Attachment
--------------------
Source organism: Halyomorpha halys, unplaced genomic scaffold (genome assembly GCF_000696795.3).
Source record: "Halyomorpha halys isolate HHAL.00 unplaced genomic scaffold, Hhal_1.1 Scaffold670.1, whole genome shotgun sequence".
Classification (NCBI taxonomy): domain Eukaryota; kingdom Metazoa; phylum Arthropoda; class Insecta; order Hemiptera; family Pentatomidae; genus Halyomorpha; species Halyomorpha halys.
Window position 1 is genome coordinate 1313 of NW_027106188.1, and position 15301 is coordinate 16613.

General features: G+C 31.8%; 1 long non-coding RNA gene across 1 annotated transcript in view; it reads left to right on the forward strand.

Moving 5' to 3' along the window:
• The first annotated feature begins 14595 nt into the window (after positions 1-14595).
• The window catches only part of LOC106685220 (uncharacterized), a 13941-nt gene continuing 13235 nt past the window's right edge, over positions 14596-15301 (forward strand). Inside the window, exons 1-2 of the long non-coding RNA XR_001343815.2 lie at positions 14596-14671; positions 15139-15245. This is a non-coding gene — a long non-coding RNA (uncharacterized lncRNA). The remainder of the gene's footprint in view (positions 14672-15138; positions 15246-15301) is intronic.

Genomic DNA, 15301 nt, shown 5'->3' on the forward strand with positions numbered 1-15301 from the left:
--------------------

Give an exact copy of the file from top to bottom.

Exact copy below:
Source organism: Halyomorpha halys, unplaced genomic scaffold (genome assembly GCF_000696795.3).
Source record: "Halyomorpha halys isolate HHAL.00 unplaced genomic scaffold, Hhal_1.1 Scaffold670.1, whole genome shotgun sequence".
Classification (NCBI taxonomy): domain Eukaryota; kingdom Metazoa; phylum Arthropoda; class Insecta; order Hemiptera; family Pentatomidae; genus Halyomorpha; species Halyomorpha halys.
Window position 1 is genome coordinate 1313 of NW_027106188.1, and position 15301 is coordinate 16613.

General features: G+C 31.8%; 1 long non-coding RNA gene across 1 annotated transcript in view; it reads left to right on the forward strand.

Moving 5' to 3' along the window:
• The first annotated feature begins 14595 nt into the window (after positions 1-14595).
• The window catches only part of LOC106685220 (uncharacterized), a 13941-nt gene continuing 13235 nt past the window's right edge, over positions 14596-15301 (forward strand). Inside the window, exons 1-2 of the long non-coding RNA XR_001343815.2 lie at positions 14596-14671; positions 15139-15245. This is a non-coding gene — a long non-coding RNA (uncharacterized lncRNA). The remainder of the gene's footprint in view (positions 14672-15138; positions 15246-15301) is intronic.

Genomic DNA, 15301 nt, shown 5'->3' on the forward strand with positions numbered 1-15301 from the left: